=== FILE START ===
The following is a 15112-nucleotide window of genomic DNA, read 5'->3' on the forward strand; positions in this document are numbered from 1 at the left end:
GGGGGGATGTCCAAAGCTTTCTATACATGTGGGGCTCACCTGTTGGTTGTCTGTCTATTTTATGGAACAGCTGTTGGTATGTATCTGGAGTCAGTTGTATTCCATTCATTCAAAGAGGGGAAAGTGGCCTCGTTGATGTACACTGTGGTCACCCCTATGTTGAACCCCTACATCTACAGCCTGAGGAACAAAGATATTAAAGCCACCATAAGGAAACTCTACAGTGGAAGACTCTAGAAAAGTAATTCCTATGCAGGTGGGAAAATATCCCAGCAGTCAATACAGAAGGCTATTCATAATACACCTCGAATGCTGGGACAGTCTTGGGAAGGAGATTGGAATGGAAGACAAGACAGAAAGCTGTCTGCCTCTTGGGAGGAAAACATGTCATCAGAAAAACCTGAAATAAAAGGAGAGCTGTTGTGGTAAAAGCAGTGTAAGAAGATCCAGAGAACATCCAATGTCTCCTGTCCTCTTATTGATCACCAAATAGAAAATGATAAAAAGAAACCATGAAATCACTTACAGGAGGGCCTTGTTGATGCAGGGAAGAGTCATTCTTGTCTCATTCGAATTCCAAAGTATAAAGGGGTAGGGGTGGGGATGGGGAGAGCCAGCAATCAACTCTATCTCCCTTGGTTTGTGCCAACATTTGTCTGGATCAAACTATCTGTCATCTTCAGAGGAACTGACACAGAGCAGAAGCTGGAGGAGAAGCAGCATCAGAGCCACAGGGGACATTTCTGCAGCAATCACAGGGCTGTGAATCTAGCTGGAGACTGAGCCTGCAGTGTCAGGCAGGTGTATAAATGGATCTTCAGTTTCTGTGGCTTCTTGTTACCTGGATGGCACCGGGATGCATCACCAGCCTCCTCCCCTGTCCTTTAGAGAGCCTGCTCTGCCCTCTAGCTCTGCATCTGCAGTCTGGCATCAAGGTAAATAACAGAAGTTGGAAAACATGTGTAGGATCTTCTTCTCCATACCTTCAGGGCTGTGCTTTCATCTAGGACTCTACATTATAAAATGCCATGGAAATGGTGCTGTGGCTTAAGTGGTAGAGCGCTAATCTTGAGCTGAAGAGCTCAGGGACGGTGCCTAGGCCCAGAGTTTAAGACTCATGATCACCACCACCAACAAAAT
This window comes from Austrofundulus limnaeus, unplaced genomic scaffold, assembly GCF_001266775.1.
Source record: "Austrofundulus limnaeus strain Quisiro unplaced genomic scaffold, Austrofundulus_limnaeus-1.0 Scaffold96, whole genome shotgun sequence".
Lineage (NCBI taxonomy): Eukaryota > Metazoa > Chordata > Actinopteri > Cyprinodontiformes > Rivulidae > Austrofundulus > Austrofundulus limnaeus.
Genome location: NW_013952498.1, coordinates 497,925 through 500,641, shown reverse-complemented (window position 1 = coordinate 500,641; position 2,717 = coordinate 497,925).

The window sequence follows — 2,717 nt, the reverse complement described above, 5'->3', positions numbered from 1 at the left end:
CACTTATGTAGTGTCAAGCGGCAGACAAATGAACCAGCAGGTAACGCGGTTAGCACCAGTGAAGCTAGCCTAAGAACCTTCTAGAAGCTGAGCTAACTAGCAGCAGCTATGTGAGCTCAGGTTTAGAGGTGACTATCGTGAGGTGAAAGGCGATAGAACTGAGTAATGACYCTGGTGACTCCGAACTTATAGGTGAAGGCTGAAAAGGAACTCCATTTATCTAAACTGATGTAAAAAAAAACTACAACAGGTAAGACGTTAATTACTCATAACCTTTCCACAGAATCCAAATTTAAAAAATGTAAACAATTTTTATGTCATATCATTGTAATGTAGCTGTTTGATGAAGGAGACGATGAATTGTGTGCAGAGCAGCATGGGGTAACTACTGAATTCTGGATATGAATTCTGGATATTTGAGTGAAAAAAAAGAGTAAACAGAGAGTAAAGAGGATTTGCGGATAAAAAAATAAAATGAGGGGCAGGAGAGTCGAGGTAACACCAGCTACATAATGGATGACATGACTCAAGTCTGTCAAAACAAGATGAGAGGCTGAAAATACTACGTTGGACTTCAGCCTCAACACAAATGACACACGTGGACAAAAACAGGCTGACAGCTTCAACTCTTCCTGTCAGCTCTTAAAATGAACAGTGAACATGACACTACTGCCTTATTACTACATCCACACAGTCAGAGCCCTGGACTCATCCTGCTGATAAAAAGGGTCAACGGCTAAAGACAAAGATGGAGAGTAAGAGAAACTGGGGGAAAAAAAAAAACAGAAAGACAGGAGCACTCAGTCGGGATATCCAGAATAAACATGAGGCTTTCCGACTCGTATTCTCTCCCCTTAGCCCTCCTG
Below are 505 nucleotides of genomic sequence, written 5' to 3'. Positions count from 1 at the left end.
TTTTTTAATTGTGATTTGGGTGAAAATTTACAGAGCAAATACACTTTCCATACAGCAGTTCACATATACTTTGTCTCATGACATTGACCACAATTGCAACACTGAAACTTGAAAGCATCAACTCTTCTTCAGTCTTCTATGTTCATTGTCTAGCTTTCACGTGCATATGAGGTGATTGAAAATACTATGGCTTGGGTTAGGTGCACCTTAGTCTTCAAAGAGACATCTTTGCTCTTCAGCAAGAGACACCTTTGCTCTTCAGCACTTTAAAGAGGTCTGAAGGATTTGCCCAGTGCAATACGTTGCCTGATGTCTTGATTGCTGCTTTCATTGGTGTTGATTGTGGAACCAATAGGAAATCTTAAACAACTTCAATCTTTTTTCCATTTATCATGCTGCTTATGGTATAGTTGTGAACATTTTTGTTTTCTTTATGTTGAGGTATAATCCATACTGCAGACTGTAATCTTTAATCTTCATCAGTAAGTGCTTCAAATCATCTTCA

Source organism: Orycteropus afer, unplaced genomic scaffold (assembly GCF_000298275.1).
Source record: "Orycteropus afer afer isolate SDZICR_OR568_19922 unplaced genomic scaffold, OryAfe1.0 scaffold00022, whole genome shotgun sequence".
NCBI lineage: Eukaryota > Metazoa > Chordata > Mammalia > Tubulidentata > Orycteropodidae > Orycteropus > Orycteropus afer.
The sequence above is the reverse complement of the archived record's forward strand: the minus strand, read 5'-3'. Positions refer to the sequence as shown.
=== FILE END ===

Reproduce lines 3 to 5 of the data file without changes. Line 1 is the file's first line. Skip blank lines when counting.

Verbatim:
This window comes from Austrofundulus limnaeus, unplaced genomic scaffold, assembly GCF_001266775.1.
Source record: "Austrofundulus limnaeus strain Quisiro unplaced genomic scaffold, Austrofundulus_limnaeus-1.0 Scaffold96, whole genome shotgun sequence".
Lineage (NCBI taxonomy): Eukaryota > Metazoa > Chordata > Actinopteri > Cyprinodontiformes > Rivulidae > Austrofundulus > Austrofundulus limnaeus.